Writing Program Publications

Student Publications - Information, Forms, and Links

Recent Faculty Publications

Adler-Kassner, Linda and Elizabeth Wardle, eds. Naming What We Know: Threshold Concepts in Writing Studies. Utah State UP, forthcoming May 2015.

Using the lens of threshold concepts (Meyer and Land) -- concepts critical for epistemological participation in disciplines -- this text is the first to identify threshold concepts in the field of writing studies and consider both the implication of these concepts and the importance of naming concepts for practice. In the first part of the book, contributors identify 37 threshold concepts of the discipline, beginning with the meta-concept "Writing is an activity and a subject of study." In the second, contributors examine the role that threshold concepts can play in eight specific sites of practice: the development of learning outcomes; first year composition; undergraduate majors; doctoral programs; assessment; writing centers; professional development and outreach; and writing across the curriculum.

Adler-Kassner, Linda. "Liberal Learning, Professional Training, and Disciplnarity in the Age of Educational 'Reform': Remodeling General Education." College English 76.5 (May 2014): 436-457.

There is a tension in general education programs (site of many college composition courses) between liberal learning, professional training, and disicplinary introduction. Inside the academy, this tension has historically been seen as critical. Outside, it is increasingly identified as one of many illustrations of dysfunction. To illustrate, the article examines policy documents describing and coverage of the Common Core Standards and competency-based education. It then proposes that writing and other GE faculty begin redefining GE as "introduction to threshold concepts" as a possible way to reframe both discussions about GE and GE itself.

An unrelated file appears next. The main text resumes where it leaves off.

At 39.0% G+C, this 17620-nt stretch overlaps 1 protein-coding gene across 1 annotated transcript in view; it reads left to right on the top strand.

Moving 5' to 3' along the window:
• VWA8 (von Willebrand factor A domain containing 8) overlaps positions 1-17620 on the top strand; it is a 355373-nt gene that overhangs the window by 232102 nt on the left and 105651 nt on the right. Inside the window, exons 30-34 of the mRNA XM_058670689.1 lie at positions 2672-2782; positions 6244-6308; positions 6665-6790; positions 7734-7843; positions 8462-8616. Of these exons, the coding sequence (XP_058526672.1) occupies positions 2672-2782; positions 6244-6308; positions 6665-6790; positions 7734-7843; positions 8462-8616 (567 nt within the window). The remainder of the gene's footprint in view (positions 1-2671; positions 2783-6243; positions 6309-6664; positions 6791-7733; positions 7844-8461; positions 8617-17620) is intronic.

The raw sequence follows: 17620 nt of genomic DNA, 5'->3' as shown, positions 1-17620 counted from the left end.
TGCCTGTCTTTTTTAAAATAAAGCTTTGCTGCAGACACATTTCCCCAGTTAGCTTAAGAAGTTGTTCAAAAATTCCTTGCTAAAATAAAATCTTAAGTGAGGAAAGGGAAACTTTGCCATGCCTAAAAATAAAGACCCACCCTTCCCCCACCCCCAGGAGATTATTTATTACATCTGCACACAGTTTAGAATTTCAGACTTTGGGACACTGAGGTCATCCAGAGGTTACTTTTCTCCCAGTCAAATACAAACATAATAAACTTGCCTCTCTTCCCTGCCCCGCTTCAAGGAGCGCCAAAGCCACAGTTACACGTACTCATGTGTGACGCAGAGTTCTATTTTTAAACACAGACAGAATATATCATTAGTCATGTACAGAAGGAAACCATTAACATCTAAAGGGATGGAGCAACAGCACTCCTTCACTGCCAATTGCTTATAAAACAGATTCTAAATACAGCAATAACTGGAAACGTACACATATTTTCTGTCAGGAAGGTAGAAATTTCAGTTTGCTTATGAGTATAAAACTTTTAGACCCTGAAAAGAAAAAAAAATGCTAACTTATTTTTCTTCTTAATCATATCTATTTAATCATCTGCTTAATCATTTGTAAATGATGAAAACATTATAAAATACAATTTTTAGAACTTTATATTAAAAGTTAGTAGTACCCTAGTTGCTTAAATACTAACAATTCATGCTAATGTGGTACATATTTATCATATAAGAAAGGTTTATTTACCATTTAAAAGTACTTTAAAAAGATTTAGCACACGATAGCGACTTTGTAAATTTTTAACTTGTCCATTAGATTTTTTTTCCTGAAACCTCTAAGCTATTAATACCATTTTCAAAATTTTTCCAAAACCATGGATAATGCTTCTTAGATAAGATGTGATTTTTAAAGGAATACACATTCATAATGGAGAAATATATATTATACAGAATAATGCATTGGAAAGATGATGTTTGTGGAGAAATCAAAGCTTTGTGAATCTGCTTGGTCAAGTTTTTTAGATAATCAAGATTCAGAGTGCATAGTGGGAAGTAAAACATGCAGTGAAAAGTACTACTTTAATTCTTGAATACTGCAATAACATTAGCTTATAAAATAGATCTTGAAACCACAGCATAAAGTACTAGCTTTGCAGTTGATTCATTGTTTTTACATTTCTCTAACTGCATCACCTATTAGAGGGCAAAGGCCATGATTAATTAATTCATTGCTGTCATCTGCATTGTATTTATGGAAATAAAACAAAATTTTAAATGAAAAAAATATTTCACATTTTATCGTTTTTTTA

Converse, Caren Wakerman. (2012, December 8). It's not just the facts, ma'am. [Special issue on Writing Across the Secondary School Curriculum] Across the Disciplines, 9(3).

Writing across the secondary curriculum has been viewed primarily through the lens of traditional academic courses taught in comprehensive high schools. In this paper the author draws on her past experience as a criminal justice teacher at a career and technical high school to describe writing that facilitates and demonstrates learning of subject matter, but also facilitates and demonstrates learning to do and to be. Because CTE students are immersed in a field of their own choosing, the writing they do is more than an add-on; it is accepted as an integral part of what they want to do and the professional they strive to become.

Adler-Kassner, Linda. “The Companies We Keep or The Companies We Would Like to Keep: Strategies and Tactics in Challenging Times.” WPA Journal 36.1 (Fall/Winter 2012): 119-140.

Following a critical anlaysis of organizations and policy groups currently seeking to shape definitions of what students should learn in postsecondary writing courses and how that writing should be assessed, this article outlines three principles from which writing instructors and program directors should work in order to develop and teach courses that reflect the discipline's research-based practices.

Adler-Kassner, Linda, John Majewski, and Damian Koshnick. “The Value of Troublesome Knowledge: Threshold Concepts in Writing and History.” Composition Forum 26 (Fall 2012).

This article addresses an extended discussion about what students learn in (postsecondary) general education courses and how they learn those things. It focuses on student learning within and across two such courses taught by the first two authors -- one in writing and one in history. Drawing on interviews with students and instructors of the history course, it examines core concepts in each and suggests that general education courses might productively focus on such concepts within specific disciplines.

Dean Christopher and Doug Bradley. Terra Incognita: Researching the Weird. Kendall Hunt, 2012.

Elvis is working at a gas station on Route 66! The U.S. faked the moon landing in 1969! This research writing text uses urban legends, conspiracy theories, and downright hoaxes such as these as a centerpiece for research, writing, and critical thinking. This book engages students in analyses of logical fallacies, researching and thinking one's way toward the truth, and researching and writing with clarity and perspective while metacognitively analyzing writing, reading, research, and analytical abilities along the way.